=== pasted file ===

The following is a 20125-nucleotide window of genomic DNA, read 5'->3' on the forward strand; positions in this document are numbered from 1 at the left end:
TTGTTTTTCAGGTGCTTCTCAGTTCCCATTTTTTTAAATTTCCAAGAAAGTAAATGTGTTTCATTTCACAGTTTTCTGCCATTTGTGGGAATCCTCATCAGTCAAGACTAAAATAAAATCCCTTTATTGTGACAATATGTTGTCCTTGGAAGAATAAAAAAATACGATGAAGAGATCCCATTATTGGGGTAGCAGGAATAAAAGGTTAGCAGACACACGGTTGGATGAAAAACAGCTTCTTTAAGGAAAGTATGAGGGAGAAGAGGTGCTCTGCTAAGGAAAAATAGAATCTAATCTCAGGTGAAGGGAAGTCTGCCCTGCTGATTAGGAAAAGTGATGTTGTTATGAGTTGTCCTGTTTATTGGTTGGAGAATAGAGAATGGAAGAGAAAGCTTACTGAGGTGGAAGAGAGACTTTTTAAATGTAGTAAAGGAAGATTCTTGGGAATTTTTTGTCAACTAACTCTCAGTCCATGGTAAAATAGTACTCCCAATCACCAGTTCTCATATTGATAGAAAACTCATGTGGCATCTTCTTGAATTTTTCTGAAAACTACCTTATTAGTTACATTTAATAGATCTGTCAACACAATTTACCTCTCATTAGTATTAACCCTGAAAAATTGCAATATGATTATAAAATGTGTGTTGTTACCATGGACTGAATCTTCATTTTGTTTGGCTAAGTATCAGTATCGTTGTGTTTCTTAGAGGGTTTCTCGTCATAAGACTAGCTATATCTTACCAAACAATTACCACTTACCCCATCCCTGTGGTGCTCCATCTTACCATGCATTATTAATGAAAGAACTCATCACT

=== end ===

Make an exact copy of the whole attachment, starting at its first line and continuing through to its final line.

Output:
The following is a 20125-nucleotide window of genomic DNA, read 5'->3' on the forward strand; positions in this document are numbered from 1 at the left end:
TTGTTTTTCAGGTGCTTCTCAGTTCCCATTTTTTTAAATTTCCAAGAAAGTAAATGTGTTTCATTTCACAGTTTTCTGCCATTTGTGGGAATCCTCATCAGTCAAGACTAAAATAAAATCCCTTTATTGTGACAATATGTTGTCCTTGGAAGAATAAAAAAATACGATGAAGAGATCCCATTATTGGGGTAGCAGGAATAAAAGGTTAGCAGACACACGGTTGGATGAAAAACAGCTTCTTTAAGGAAAGTATGAGGGAGAAGAGGTGCTCTGCTAAGGAAAAATAGAATCTAATCTCAGGTGAAGGGAAGTCTGCCCTGCTGATTAGGAAAAGTGATGTTGTTATGAGTTGTCCTGTTTATTGGTTGGAGAATAGAGAATGGAAGAGAAAGCTTACTGAGGTGGAAGAGAGACTTTTTAAATGTAGTAAAGGAAGATTCTTGGGAATTTTTTGTCAACTAACTCTCAGTCCATGGTAAAATAGTACTCCCAATCACCAGTTCTCATATTGATAGAAAACTCATGTGGCATCTTCTTGAATTTTTCTGAAAACTACCTTATTAGTTACATTTAATAGATCTGTCAACACAATTTACCTCTCATTAGTATTAACCCTGAAAAATTGCAATATGATTATAAAATGTGTGTTGTTACCATGGACTGAATCTTCATTTTGTTTGGCTAAGTATCAGTATCGTTGTGTTTCTTAGAGGGTTTCTCGTCATAAGACTAGCTATATCTTACCAAACAATTACCACTTACCCCATCCCTGTGGTGCTCCATCTTACCATGCATTATTAATGAAAGAACTCATCACT